Fourteen years ago, he founded the Guy Harvey Research Institute at Nova Southeastern University at Dania Beach. The institute focuses on scientific research intended to protect marine life from overfishing and habitat loss. The program receives its funding through the Guy Harvey Ocean Foundation, Guy Harvey Inc., licensing fees and grants and donations.
Five years ago, Harvey created the Guy Harvey Ocean Foundation, separate from the institute, to have more control over how money is spent. “We put about 80% into research work and 20% into education,” he says.
Most of the funding for the foundation comes from sources like Guy Harvey lottery tickets and license plates or directly from the licensees, who pay a percentage of gross sales. Harvey won’t reveal that percentage. “It’s single digits. It’s a lot of money — easily six figures,” he says. The foundation’s expenditures last year were $1.5 million, Stock says, and of that $500,000 went to the Guy Harvey Research Institute.
Sustaining the foundation and his business, meanwhile, has meant casting an ever-wider net. There was a Guy Harvey television show. There’s a Guy Harvey magazine. Along with Harvey-branded scratch-off lottery games and Florida license plates, there are plans for two Guy Harvey documentaries that will be available on iTunes.
Most recently, Harvey licensed his name to the TradeWinds Resort in St. Pete Beach, which rebranded one of its resorts as the “Guy Harvey Outpost.” He has had some failures — a chain of seven restaurants called the Guy Harvey Island Grill closed last year.
Bigger than fishing?
Nearly 70% of Harvey’s sales come from apparel. Looking for a manufacturer/distributor with national scope, Harvey ended his relationship with T-Shirts of Florida and signed the deal with AFTCO in 2004. Apparel sales increased, but the Harvey brand hasn’t broken through nationally in the same way, for example, as the Tommy Bahama apparel line. Trend contacted two analysts who follow the retail industry. Neither had heard of Harvey.
Harvey is keen to change that. Last year, Guy Harvey Inc. began a campaign to broaden his appeal — starting with a line of collegiate T-shirts for southeastern schools that feature the schools’ mascots rather than fish. The company also has rolled out a line of shirts with images for the Navy, Air Force, Marines and Coast Guard. The shirts don’t feature fish.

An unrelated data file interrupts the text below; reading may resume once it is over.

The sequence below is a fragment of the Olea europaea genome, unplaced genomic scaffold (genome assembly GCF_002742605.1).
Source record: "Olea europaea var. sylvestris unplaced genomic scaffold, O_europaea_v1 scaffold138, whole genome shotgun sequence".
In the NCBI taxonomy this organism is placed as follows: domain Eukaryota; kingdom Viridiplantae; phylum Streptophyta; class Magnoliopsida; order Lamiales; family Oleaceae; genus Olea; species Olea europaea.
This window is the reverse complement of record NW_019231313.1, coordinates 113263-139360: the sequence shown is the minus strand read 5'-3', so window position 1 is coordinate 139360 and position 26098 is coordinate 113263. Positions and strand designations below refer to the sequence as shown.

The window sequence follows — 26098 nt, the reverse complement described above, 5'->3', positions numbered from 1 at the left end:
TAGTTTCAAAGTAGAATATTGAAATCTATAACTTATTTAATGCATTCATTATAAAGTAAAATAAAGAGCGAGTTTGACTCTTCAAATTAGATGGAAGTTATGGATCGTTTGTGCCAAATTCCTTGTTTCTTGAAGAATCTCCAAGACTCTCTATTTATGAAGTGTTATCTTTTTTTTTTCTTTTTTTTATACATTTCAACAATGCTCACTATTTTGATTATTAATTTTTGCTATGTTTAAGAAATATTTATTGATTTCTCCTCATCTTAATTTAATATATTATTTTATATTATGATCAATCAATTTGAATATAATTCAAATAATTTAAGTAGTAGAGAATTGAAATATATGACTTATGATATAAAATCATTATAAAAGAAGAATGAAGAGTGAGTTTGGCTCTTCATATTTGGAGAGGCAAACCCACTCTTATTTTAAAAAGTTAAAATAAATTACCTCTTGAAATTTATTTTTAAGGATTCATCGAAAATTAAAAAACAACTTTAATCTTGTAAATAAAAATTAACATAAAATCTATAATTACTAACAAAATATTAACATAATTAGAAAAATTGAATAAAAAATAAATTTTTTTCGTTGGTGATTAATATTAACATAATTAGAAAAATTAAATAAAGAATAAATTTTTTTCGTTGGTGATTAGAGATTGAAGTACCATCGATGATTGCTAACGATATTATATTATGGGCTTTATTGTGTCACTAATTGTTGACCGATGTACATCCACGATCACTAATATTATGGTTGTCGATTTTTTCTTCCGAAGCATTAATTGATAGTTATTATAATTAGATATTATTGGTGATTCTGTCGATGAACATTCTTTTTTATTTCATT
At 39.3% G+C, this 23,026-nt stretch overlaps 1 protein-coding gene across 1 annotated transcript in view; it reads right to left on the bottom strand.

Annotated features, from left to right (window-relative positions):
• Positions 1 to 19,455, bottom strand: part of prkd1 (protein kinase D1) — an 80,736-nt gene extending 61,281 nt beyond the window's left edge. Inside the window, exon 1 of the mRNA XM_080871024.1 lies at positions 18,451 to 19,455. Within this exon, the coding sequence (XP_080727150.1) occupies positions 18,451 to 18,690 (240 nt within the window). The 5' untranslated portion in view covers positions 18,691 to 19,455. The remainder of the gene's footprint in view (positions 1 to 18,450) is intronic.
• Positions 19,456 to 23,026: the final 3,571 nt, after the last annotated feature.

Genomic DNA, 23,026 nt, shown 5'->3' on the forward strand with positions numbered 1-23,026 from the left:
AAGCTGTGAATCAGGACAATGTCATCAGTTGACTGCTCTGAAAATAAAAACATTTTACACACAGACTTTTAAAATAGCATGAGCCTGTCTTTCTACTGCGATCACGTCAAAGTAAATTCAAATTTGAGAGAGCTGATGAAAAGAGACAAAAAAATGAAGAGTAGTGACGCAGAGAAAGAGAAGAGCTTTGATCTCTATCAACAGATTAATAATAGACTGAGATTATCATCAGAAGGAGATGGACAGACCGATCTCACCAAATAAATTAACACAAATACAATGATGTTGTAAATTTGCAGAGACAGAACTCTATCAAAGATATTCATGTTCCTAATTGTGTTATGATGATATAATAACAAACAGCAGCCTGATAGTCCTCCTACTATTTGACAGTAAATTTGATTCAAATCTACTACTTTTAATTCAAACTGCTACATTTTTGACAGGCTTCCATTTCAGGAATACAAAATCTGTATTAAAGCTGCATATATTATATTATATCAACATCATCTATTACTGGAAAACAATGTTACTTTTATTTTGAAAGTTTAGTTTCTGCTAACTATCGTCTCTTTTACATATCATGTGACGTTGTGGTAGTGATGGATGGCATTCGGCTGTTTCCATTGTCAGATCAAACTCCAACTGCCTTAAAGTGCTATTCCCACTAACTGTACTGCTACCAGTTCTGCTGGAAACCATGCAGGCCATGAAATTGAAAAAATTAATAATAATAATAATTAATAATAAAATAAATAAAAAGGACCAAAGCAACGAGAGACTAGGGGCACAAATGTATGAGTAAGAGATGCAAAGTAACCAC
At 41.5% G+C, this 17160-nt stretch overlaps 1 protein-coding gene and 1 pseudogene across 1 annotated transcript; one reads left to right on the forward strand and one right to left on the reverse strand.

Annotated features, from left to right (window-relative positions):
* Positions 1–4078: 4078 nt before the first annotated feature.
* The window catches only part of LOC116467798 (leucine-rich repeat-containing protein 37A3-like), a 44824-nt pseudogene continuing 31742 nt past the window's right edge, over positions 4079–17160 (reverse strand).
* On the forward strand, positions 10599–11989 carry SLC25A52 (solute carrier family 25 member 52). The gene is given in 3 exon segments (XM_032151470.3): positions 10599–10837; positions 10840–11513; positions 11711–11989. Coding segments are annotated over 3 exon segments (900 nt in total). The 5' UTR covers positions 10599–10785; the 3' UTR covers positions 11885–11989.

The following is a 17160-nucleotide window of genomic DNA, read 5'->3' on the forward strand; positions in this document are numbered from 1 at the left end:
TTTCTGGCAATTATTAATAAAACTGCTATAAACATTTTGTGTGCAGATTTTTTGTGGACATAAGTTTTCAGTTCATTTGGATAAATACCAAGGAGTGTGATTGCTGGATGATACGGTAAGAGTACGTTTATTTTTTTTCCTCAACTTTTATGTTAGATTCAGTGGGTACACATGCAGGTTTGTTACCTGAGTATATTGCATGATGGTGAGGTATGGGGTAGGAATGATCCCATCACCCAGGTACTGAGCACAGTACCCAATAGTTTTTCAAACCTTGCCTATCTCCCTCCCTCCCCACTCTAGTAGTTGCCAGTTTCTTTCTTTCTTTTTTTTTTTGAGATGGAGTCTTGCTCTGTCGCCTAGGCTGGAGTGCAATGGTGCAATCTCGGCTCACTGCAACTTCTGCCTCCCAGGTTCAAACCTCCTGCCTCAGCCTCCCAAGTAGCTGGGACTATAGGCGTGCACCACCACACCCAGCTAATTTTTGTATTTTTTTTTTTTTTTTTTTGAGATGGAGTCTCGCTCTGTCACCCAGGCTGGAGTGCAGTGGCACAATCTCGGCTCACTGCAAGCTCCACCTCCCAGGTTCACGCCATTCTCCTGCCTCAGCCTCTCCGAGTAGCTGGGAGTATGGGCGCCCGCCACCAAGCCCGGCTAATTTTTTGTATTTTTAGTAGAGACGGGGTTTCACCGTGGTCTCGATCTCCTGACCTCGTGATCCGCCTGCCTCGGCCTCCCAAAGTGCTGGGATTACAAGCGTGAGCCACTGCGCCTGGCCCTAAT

Another new line targets women, including a pink, breast cancer-awareness month T-shirt. In the last several years, Stock says, there has been a concerted effort to improve Harvey’s women’s apparel selection, with shirts that offer slogans like “I Fish Like a Girl,” and are sold in smaller women’s cuts and soft pastels.
“We are trying to get bigger than the fishing business,” Harvey says. The collegiate and other lines “are all important for us to build the brand into a meaningful national brand, not just a lifestyle brand.” Success, he adds, means more money for marine conservation.
Stock says the company is also targeting country-music fans. The company plans a “Rock the Ocean” two-day festival on Fort Lauderdale Beach in April with country singer Kenny Chesney headlining. A key part of the company’s marketing is emphasizing that Harvey, unlike the fictional Tommy Bahama, is an actual person — “an artist and a scientist and all these other things (Tommy Bahama) doesn’t have,” Stock says.
Harvey, who travels at least 30 weeks a year to events like the Beall’s appearance in Tallahassee to promote his brand, lives and paints on Grand Cayman Island. Commerce is always close at hand. Harvey’s studio is also a store, and he says he likes to chat with customers as he paints.
“It’s all fun; it’s all part of the game,” he says. “We get a lot of cruise ships coming in. The beauty of that situation is you get a boatload of customers every single day.”
The Life of a Guy
Growing Up: Raised on a 1,200-acre farm in Jamaica, Harvey is the son of a cattle farmer and a nurse. His mother’s side of the family has lived in Jamaica since the 1600s. His family had a beach cottage, and that’s where he first fell in love with the ocean.
Early Art: As a child, Harvey liked drawing. At 8, he was sent to England for boarding school, where he sketched fish he remembered from Jamaica and grew particularly attached to Ernest Hemingway’s “The Old Man and the Sea.” He still has a British accent.
Education: A degree in marine biology at Aberdeen University in Scotland; a Ph.D. in fisheries management from the University of the West Indies in Jamaica
Family: Wife, Gillian, 51, whom he met at a New Year’s Eve party in 1984 and married in 1989. Harvey says she doesn’t like to fish. She works as a consular officer for the Jamaican consulate in the Cayman Islands. The couple’s two children, Alex and Jessica, have worked in the gallery and store in Grand Cayman during holidays. Jessica has a zoology degree and works for the environmental protection department for the Cayman Islands. Alex is a business major — with a talent for drawing.